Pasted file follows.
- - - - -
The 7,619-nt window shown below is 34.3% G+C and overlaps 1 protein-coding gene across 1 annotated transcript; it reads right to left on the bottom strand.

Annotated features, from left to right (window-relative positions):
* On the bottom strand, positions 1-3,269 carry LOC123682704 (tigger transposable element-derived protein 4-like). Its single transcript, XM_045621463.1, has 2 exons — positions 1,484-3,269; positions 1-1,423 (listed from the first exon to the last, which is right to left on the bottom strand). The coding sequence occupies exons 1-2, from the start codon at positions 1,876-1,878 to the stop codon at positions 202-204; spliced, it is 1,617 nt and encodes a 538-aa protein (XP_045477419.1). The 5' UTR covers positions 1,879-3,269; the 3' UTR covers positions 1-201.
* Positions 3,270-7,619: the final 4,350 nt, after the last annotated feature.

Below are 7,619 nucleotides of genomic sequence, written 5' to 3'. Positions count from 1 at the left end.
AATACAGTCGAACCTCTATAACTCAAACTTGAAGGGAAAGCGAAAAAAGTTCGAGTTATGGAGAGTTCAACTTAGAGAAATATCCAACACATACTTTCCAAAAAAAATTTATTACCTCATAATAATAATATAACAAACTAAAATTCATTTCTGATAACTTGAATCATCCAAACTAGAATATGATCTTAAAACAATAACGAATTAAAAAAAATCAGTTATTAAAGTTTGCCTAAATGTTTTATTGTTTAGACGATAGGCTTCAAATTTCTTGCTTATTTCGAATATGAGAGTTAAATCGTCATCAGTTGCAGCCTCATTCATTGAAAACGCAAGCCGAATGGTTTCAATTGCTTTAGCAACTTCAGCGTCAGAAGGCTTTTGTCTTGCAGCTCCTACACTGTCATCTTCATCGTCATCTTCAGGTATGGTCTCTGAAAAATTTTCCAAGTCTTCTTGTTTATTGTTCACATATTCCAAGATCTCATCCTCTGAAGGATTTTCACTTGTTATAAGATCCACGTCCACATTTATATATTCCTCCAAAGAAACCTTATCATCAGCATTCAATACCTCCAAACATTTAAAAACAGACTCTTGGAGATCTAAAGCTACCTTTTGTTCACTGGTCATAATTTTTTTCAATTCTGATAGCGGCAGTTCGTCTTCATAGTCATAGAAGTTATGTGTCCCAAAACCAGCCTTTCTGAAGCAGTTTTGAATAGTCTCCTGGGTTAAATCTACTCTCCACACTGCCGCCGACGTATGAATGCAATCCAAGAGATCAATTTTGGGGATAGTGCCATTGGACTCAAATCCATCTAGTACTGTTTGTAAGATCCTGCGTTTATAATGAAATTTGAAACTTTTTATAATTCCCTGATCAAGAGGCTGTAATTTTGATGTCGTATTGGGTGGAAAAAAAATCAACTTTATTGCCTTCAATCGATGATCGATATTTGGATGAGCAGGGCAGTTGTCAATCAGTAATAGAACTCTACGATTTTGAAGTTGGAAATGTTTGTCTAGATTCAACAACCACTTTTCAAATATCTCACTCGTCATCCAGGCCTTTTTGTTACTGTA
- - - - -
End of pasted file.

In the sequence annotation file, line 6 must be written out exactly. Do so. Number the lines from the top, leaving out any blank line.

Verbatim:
AATACAGTCGAACCTCTATAACTCAAACTTGAAGGGAAAGCGAAAAAAGTTCGAGTTATGGAGAGTTCAACTTAGAGAAATATCCAACACATACTTTCCAAAAAAAATTTATTACCTCATAATAATAATATAACAAACTAAAATTCATTTCTGATAACTTGAATCATCCAAACTAGAATATGATCTTAAAACAATAACGAATTAAAAAAAATCAGTTATTAAAGTTTGCCTAAATGTTTTATTGTTTAGACGATAGGCTTCAAATTTCTTGCTTATTTCGAATATGAGAGTTAAATCGTCATCAGTTGCAGCCTCATTCATTGAAAACGCAAGCCGAATGGTTTCAATTGCTTTAGCAACTTCAGCGTCAGAAGGCTTTTGTCTTGCAGCTCCTACACTGTCATCTTCATCGTCATCTTCAGGTATGGTCTCTGAAAAATTTTCCAAGTCTTCTTGTTTATTGTTCACATATTCCAAGATCTCATCCTCTGAAGGATTTTCACTTGTTATAAGATCCACGTCCACATTTATATATTCCTCCAAAGAAACCTTATCATCAGCATTCAATACCTCCAAACATTTAAAAACAGACTCTTGGAGATCTAAAGCTACCTTTTGTTCACTGGTCATAATTTTTTTCAATTCTGATAGCGGCAGTTCGTCTTCATAGTCATAGAAGTTATGTGTCCCAAAACCAGCCTTTCTGAAGCAGTTTTGAATAGTCTCCTGGGTTAAATCTACTCTCCACACTGCCGCCGACGTATGAATGCAATCCAAGAGATCAATTTTGGGGATAGTGCCATTGGACTCAAATCCATCTAGTACTGTTTGTAAGATCCTGCGTTTATAATGAAATTTGAAACTTTTTATAATTCCCTGATCAAGAGGCTGTAATTTTGATGTCGTATTGGGTGGAAAAAAAATCAACTTTATTGCCTTCAATCGATGATCGATATTTGGATGAGCAGGGCAGTTGTCAATCAGTAATAGAACTCTACGATTTTGAAGTTGGAAATGTTTGTCTAGATTCAACAACCACTTTTCAAATATCTCACTCGTCATCCAGGCCTTTTTGTTACTGTA